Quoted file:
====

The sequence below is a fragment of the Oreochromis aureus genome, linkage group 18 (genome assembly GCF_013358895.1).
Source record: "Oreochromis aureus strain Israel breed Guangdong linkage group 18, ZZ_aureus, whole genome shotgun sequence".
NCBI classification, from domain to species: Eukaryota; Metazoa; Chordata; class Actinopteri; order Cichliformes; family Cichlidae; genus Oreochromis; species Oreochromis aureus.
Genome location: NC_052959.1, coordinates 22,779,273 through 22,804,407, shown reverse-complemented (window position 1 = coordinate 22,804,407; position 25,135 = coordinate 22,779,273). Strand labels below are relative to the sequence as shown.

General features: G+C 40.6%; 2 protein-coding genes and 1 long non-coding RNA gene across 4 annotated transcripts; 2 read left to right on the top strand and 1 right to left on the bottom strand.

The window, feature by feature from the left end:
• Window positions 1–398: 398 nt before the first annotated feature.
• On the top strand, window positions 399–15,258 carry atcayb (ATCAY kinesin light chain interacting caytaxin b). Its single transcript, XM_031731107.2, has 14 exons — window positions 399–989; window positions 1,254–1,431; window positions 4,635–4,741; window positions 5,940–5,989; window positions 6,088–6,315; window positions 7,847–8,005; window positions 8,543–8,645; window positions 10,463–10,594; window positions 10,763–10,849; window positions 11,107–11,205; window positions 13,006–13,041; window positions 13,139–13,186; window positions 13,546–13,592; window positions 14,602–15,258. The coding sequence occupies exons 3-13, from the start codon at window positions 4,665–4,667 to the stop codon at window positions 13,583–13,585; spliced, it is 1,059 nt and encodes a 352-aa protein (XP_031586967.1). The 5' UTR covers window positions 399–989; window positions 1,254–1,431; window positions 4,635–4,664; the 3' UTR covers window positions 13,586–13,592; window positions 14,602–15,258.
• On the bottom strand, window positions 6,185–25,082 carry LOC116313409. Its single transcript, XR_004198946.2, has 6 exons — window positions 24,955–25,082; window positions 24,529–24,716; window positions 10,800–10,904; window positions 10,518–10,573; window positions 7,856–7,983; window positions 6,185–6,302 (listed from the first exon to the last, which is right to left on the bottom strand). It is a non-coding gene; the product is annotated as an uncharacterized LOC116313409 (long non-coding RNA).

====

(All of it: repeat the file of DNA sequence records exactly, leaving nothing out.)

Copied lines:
The sequence below is a fragment of the Oreochromis aureus genome, linkage group 18 (genome assembly GCF_013358895.1).
Source record: "Oreochromis aureus strain Israel breed Guangdong linkage group 18, ZZ_aureus, whole genome shotgun sequence".
NCBI classification, from domain to species: Eukaryota; Metazoa; Chordata; class Actinopteri; order Cichliformes; family Cichlidae; genus Oreochromis; species Oreochromis aureus.
Genome location: NC_052959.1, coordinates 22,779,273 through 22,804,407, shown reverse-complemented (window position 1 = coordinate 22,804,407; position 25,135 = coordinate 22,779,273). Strand labels below are relative to the sequence as shown.

General features: G+C 40.6%; 2 protein-coding genes and 1 long non-coding RNA gene across 4 annotated transcripts; 2 read left to right on the top strand and 1 right to left on the bottom strand.

The window, feature by feature from the left end:
• Window positions 1–398: 398 nt before the first annotated feature.
• On the top strand, window positions 399–15,258 carry atcayb (ATCAY kinesin light chain interacting caytaxin b). Its single transcript, XM_031731107.2, has 14 exons — window positions 399–989; window positions 1,254–1,431; window positions 4,635–4,741; window positions 5,940–5,989; window positions 6,088–6,315; window positions 7,847–8,005; window positions 8,543–8,645; window positions 10,463–10,594; window positions 10,763–10,849; window positions 11,107–11,205; window positions 13,006–13,041; window positions 13,139–13,186; window positions 13,546–13,592; window positions 14,602–15,258. The coding sequence occupies exons 3-13, from the start codon at window positions 4,665–4,667 to the stop codon at window positions 13,583–13,585; spliced, it is 1,059 nt and encodes a 352-aa protein (XP_031586967.1). The 5' UTR covers window positions 399–989; window positions 1,254–1,431; window positions 4,635–4,664; the 3' UTR covers window positions 13,586–13,592; window positions 14,602–15,258.
• On the bottom strand, window positions 6,185–25,082 carry LOC116313409. Its single transcript, XR_004198946.2, has 6 exons — window positions 24,955–25,082; window positions 24,529–24,716; window positions 10,800–10,904; window positions 10,518–10,573; window positions 7,856–7,983; window positions 6,185–6,302 (listed from the first exon to the last, which is right to left on the bottom strand). It is a non-coding gene; the product is annotated as an uncharacterized LOC116313409 (long non-coding RNA).